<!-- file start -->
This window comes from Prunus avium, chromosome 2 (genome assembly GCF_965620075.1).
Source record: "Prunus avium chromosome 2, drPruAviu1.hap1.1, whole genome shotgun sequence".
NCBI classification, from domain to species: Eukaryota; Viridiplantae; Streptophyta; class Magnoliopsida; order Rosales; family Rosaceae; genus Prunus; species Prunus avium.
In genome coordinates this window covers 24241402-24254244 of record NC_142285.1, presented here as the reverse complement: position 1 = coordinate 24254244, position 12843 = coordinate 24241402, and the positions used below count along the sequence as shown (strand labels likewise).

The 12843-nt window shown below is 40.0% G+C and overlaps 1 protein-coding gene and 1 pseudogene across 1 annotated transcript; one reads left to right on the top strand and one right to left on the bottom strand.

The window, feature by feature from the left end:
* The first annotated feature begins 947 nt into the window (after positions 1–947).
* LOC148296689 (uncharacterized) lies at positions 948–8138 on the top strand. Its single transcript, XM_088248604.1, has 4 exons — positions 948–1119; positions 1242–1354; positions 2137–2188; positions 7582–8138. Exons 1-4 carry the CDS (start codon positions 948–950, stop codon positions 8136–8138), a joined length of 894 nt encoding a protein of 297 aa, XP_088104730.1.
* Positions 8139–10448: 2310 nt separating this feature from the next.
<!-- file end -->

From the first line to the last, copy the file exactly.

This window comes from Prunus avium, chromosome 2 (genome assembly GCF_965620075.1).
Source record: "Prunus avium chromosome 2, drPruAviu1.hap1.1, whole genome shotgun sequence".
NCBI classification, from domain to species: Eukaryota; Viridiplantae; Streptophyta; class Magnoliopsida; order Rosales; family Rosaceae; genus Prunus; species Prunus avium.
In genome coordinates this window covers 24241402-24254244 of record NC_142285.1, presented here as the reverse complement: position 1 = coordinate 24254244, position 12843 = coordinate 24241402, and the positions used below count along the sequence as shown (strand labels likewise).

The 12843-nt window shown below is 40.0% G+C and overlaps 1 protein-coding gene and 1 pseudogene across 1 annotated transcript; one reads left to right on the top strand and one right to left on the bottom strand.

The window, feature by feature from the left end:
* The first annotated feature begins 947 nt into the window (after positions 1–947).
* LOC148296689 (uncharacterized) lies at positions 948–8138 on the top strand. Its single transcript, XM_088248604.1, has 4 exons — positions 948–1119; positions 1242–1354; positions 2137–2188; positions 7582–8138. Exons 1-4 carry the CDS (start codon positions 948–950, stop codon positions 8136–8138), a joined length of 894 nt encoding a protein of 297 aa, XP_088104730.1.
* Positions 8139–10448: 2310 nt separating this feature from the next.